Esso’s family unfriendly rosters

THE AUSTRALIAN Industrial Relations Commission (AIRC) recently rejected an application by contractors working for energy giant Esso to force Bass Strait oil and gas rig workers onto 14-day rosters, claiming they were unfriendly to fathers and families

THE AUSTRALIAN Industrial Relations Commission (AIRC) recently rejected an application by contractors working for energy giant Esso to force Bass Strait oil and gas rig workers onto 14-day rosters, claiming they were unfriendly to fathers and families.

The three Esso contractors proposed 14-day rosters in place of existing 7-day rosters after current enterprise agreements expired in June last year, however unions vigorously opposed the move claiming that workers would have been shifted back to basic award conditions, pressuring them financially to accept roster changes.

The AIRC refused to terminate the bargaining period between unions and contractors employed by Esso, stating that fathers needed to spend time with their families.

“The community now accepts that matters such as the importance of a father in a child’s life and the need to support and sustain families are matters of public interest,” said Commissioner Dominica Whelan.

“In this day and age fathers are not content to simply be the person who takes the children to the odd footy match and on an occasional camping trip.”

She said the role of fathers in rearing children and the need for them to play an active role in their children’s lives was being supported by government and society in general.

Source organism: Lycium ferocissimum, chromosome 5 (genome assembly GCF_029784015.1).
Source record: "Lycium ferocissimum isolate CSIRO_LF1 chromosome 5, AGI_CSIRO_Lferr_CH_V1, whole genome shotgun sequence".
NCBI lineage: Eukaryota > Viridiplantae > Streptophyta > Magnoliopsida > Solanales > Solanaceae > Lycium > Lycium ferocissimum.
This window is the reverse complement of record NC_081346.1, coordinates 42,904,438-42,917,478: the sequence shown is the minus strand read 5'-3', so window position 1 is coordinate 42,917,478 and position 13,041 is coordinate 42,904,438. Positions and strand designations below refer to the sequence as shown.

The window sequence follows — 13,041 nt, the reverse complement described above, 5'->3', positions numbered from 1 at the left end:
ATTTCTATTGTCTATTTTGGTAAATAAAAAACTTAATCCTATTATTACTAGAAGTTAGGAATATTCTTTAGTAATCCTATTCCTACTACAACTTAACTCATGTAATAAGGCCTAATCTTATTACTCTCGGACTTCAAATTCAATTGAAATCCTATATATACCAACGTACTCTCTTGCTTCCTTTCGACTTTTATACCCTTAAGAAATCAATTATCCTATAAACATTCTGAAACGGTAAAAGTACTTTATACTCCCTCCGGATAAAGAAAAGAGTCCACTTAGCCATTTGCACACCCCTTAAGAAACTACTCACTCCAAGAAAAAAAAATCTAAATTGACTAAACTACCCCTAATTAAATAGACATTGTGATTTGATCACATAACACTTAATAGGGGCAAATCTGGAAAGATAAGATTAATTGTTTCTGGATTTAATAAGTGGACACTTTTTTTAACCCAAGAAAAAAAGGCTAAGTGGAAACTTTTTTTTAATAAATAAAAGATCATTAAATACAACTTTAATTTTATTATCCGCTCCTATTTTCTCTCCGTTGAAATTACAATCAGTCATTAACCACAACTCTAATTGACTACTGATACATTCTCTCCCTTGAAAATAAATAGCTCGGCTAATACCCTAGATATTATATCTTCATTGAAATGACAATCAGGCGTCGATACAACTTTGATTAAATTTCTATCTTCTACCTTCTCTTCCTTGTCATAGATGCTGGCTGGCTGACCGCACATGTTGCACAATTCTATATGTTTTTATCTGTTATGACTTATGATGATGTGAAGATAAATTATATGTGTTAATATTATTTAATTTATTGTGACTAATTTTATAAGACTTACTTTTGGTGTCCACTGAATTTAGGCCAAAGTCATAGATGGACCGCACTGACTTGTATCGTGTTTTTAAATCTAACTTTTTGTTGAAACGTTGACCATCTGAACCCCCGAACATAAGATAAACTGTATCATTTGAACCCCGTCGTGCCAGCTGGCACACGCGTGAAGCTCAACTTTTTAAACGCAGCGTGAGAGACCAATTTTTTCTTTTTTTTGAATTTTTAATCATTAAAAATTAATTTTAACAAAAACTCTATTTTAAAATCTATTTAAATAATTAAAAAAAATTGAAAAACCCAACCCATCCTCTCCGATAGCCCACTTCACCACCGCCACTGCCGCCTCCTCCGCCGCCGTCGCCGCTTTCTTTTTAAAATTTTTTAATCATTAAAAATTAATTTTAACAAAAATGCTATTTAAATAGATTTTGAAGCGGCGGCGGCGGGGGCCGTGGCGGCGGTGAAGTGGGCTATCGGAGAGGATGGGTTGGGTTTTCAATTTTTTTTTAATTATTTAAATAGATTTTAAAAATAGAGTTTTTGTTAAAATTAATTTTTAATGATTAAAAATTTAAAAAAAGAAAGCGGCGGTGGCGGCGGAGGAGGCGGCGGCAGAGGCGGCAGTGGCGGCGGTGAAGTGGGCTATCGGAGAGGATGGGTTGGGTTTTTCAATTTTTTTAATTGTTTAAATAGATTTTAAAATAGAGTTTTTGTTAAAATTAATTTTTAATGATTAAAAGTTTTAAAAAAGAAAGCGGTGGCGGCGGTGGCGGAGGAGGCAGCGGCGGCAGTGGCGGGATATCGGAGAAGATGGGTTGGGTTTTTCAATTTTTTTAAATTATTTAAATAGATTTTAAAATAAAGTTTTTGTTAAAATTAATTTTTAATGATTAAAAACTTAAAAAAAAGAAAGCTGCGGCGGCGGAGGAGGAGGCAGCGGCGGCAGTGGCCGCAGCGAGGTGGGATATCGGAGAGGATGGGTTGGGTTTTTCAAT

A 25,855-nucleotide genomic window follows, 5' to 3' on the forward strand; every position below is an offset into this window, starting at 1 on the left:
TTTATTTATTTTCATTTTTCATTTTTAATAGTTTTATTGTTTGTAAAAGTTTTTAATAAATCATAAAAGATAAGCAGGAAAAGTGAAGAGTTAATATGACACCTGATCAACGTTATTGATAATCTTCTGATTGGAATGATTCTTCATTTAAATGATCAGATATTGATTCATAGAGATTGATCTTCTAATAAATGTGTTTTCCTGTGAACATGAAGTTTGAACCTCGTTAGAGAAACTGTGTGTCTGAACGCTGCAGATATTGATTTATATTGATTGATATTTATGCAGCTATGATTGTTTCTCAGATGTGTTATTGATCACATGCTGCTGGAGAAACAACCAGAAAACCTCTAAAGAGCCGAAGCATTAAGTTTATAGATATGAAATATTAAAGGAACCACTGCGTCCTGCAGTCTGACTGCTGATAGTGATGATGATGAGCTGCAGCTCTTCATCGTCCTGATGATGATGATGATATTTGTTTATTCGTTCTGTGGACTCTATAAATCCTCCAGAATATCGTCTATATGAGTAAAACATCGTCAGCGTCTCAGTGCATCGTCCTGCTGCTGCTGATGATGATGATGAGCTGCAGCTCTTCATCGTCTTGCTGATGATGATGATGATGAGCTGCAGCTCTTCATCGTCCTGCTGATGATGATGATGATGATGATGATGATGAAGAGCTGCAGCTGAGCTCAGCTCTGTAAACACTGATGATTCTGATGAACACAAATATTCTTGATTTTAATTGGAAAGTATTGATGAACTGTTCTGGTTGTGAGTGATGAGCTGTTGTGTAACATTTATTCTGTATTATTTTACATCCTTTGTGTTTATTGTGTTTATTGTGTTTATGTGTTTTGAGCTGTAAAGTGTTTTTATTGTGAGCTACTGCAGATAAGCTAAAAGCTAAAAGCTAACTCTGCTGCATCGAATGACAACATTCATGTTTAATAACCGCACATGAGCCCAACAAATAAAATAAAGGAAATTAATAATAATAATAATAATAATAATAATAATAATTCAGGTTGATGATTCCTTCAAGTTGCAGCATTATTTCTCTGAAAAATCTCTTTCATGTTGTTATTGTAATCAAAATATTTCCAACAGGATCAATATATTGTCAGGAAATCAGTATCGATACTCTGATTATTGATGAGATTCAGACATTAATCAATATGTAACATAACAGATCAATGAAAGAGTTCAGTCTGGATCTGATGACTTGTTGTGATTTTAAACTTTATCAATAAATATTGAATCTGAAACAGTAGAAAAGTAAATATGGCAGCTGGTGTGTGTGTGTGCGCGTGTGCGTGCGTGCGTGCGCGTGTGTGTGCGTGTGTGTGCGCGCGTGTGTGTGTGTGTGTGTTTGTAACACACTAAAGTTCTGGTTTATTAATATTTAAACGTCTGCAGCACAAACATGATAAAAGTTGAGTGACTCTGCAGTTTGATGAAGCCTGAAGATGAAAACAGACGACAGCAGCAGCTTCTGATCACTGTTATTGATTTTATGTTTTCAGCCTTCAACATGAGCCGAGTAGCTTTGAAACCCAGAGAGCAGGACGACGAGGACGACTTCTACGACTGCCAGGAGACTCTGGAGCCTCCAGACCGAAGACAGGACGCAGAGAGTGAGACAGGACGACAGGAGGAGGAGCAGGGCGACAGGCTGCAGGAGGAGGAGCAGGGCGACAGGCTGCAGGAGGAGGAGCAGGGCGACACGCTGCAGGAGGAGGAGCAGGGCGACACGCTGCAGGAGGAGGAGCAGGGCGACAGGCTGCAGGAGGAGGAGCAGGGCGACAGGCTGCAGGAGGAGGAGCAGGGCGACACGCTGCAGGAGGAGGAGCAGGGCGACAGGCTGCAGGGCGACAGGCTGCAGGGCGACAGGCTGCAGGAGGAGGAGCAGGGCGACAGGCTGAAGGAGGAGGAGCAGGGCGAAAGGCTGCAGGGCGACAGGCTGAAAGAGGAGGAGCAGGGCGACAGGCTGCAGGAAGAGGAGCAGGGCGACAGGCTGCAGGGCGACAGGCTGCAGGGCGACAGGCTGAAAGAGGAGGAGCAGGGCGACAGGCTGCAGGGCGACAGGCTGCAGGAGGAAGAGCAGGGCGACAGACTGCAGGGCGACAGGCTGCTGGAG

The decision applies to about 200 male off-shore and on-shore construction workers on Esso’s oil and gas rigs in the Bass Strait, off Victoria’s Gippsland coast.

Noting that many of the workers were fathers, Commissioner Whelan condemned Esso and contractors Kellogg, Brown and Root, Corke Instrument Engineering and Worley ABB for trying to apply financial pressure to rig workers and their families after 12 months of negotiations characterised by strikes, lock-outs and legal action.

Australian Workers Union (AWU) national secretary Bill Shorten said that the oil and gas workers’ families had based their lives around the 7-day roster for up to 25 years, and the new rosters would’ve disrupted their lives for no significant benefit.

“The Esso companies have failed to make any convincing case for the 14-day rosters. They have spent millions of dollars on legal fees to try to force through changes that could save only a fraction of that amount,” he said.

The AWU provided evidence to the Commission including survey results showing 90 per cent of workers’ wives opposed the planned 14-day rosters. The union also relied on the International Labour Organisation’s family responsibilities convention.

Esso spokesman Chris Welberry said the company would need to look at the ruling and talk to its contractors to understand the implications.

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